Exploring the world one word…and one mile…at a time

Geeks and Freaks in Saguaro National Park


Scenes from Saguaro (L to R): Saguaro East entrance, Javelina Rocks, Saguaro cacti, “welcome” signage on nature trail and close-up of a tarantula hawk (photo source: desertusa.com)

Our unofficial summer hiatus is over, and we’re getting back on the blog train from our new home in Tucson. (Well, actually, I’m writing in this post while in Provo, Utah, where we’ve been all week. M’s on a business trip here, and I’m taking the opportunity to explore and write…two of my favorite activities! More about Provo later.) We’d been splitting time between Arizona and New Hampshire for more than two months by the time we finally made our move official the day after Thanksgiving. Our trusty companion, Sal, arrived via car carrier the next day, and we promptly swept him off on a series of local adventures.

First up was Saguaro National Park. (This should not surprise those of you who followed along with last year’s national park road trip. We still have 30+ to visit!) Saguaro N.P. is divided into two sections, West (Tucson Mountain District) and East (Rincon Mountain District), reflecting their position relative to downtown Tucson and each other. Since we’ll be living on the east side of town, we headed to that one first. There’s a small gift shop and several informational displays at the visitor center, beyond which is the admission booth. All users of park, even those entering on foot, must pay a nominal entrance fee. Given the number of parks we attempt to see each year, we purchase an $80 interagency annual pass that is good at all national parks, forests and federal recreation areas, including Saguaro and nearby Sabino Canyon, which we visited later the same afternoon.

Saguaro East features an 8-mile paved loop road (mostly one-way) that circles the core of the park territory. The road is narrow, hilly and intended for multiple uses, including vehicles, bicycles and pedestrians. Sharing the road on rolling terrain makes for slow going, but it’s the perfect pace for drinking in the sights and sounds of the desert landscape. Giant saguaro cacti, many more than 100 years old, dot the landscape. Several parking lots and posted signs signaled trailheads along the way, and our original plan was to pick a random spot and hike into the scrub for a while.

We started off easily on a 1/4-mile paved (accessible) nature trail loop. We quickly learned we weren’t as prepared for the desert experience as we thought we were, that I was not quite as brave as I believed myself to be. The trees rustled the wrong way, the sand shifted strangely, and the insects were alien…and enormous. I was anxious and shifty and surprised by my own response. I can hike hours into the woods of New Hampshire with full confidence and just a dash of alert of the self-preservation variety. But on a relatively safe paved path in a national park, my heart was pounding and my anxiety was through the roof. My senses were heightened and overloaded with new input. My eyes darted from side to side, scanning for any flutter of movement I needed to try to unscramble in my brain.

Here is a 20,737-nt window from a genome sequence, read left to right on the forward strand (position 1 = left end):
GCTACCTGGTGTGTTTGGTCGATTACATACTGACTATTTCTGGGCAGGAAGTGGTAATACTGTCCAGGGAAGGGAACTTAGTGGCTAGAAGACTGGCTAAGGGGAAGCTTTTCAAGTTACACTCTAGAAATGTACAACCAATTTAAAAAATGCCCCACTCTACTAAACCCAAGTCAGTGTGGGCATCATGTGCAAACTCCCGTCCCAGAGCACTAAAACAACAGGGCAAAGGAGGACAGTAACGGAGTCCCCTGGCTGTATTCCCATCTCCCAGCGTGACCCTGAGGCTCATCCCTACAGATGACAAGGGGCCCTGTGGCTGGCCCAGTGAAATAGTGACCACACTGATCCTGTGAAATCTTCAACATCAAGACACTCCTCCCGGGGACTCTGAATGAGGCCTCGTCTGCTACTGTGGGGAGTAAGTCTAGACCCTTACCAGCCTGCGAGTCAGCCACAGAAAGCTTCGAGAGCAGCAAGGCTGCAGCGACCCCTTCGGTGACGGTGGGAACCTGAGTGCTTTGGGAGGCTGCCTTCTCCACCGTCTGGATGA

The most insane creature we encountered that morning appeared to be a giant beetle with long black legs and even longer bright red wings blanketing its back like a superhero cape. The thing scurried madly over the packed ground, and it moved even faster through the air, darting around and diving like a fighter pilot. Now, I’m sure it had no interest in me, but in the moment, I felt like a giant target for the giant freak beetle. (I may or may not have started running back to the car after seeing my third one of these bad boys.)

Back in the safety of the car, while our heart rates returned to normal, M set about the task of googling the freak, which we quickly determined is a variety of spider wasp called a Tarantula Hawk. I’ll leave the gory details for you to investigate on your own if you’re interested (and have a strong stomach), but I’ll just say that the thing is intense. It has the most painful sting of any insect in the United States. (Fortunately, it is also fairly docile unless provoked…see also: why I ran away from it.) I totally get that an insect that preys on tarantulas has to be pretty feisty and a bit aggressive. It just doesn’t have to be my hiking companion.

We continued the rest of the loop drive back to the entrance, choosing to save that day’s trail explorations for our next stop at Sabino Canyon, which we hoped would prove a slightly less intimidating venue for our first desert hike. And it was, except for the moment we encountered our first rattlesnake. But that’s a story for another day… -J.

5 responses

  1. Brenda Elwell

    So happy that you are writing again. I have missed the WPG blog.

    December 12, 2014 at 3:05 pm

  2. Dad

    Ditto to Brenda comment! It is wonderful to have new articles on WPG. Great reading.

    December 12, 2014 at 11:15 pm

  3. LSPearce4

    My heart was pounding as I read this.  Eeeeeekkkkkkkkk!!!!  Come home quick!!!!!!!!!!!!!!!!!!!

    December 13, 2014 at 10:28 am

  4. Pingback: Reptilian Initiation in Sabino Canyon | Words Per Gallon

  5. Pingback: Balancing Our Way Into Bear Canyon | Words Per Gallon

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